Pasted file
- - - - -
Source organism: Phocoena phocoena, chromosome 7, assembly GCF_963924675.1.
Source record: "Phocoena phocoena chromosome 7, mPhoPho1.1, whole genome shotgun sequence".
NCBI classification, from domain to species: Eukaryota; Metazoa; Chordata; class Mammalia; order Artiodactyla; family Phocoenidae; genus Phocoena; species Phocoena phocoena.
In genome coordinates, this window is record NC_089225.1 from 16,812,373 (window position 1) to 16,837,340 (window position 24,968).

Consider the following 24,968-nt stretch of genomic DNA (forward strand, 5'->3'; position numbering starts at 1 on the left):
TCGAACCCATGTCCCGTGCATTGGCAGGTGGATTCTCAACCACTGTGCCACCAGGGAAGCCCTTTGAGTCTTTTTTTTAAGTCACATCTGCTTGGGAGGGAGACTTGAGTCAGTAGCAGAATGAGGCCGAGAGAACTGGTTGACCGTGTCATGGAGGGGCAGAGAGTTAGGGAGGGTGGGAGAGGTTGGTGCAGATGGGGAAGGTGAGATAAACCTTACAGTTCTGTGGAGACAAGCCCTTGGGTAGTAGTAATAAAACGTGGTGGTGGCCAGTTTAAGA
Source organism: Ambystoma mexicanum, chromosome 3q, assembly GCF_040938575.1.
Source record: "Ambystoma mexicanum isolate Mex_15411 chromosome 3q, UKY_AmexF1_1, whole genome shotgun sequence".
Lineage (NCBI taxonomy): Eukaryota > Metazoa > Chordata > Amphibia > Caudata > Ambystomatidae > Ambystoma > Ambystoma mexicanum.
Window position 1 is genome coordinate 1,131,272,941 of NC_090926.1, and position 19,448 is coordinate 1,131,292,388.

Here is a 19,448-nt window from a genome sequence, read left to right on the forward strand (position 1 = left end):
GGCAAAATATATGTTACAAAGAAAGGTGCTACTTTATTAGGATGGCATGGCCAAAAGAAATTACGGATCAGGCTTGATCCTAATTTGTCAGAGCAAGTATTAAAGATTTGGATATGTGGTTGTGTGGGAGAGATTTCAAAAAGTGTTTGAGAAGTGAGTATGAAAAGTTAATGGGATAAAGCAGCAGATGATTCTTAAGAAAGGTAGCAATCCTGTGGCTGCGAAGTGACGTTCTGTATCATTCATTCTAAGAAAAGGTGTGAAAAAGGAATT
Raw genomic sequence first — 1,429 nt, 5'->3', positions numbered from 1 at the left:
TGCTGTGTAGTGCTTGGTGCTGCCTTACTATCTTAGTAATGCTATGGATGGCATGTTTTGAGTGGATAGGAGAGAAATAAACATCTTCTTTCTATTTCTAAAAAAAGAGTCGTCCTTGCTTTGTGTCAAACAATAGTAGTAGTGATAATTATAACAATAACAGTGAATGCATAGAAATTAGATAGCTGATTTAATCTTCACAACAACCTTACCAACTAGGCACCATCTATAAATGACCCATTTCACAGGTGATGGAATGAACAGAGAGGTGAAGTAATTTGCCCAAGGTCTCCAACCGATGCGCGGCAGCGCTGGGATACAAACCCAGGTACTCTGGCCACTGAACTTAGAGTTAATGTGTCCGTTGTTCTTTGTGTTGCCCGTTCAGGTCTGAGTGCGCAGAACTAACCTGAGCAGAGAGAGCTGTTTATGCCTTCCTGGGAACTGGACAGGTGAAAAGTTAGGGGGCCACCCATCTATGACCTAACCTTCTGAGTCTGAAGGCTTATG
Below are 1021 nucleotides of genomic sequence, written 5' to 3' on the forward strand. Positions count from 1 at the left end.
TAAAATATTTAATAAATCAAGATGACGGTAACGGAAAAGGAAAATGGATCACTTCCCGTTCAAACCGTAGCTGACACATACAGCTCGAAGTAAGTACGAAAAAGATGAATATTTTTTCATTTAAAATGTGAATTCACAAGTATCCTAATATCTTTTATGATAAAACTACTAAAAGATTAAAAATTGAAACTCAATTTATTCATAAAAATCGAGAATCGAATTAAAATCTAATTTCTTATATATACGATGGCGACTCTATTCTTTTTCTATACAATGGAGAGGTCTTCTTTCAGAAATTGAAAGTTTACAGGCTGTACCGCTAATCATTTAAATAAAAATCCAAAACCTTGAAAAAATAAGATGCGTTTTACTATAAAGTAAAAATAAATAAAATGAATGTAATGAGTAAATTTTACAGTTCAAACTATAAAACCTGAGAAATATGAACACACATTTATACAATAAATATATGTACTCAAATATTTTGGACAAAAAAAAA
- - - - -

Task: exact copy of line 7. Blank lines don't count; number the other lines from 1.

Source organism: Ambystoma mexicanum, chromosome 3q, assembly GCF_040938575.1.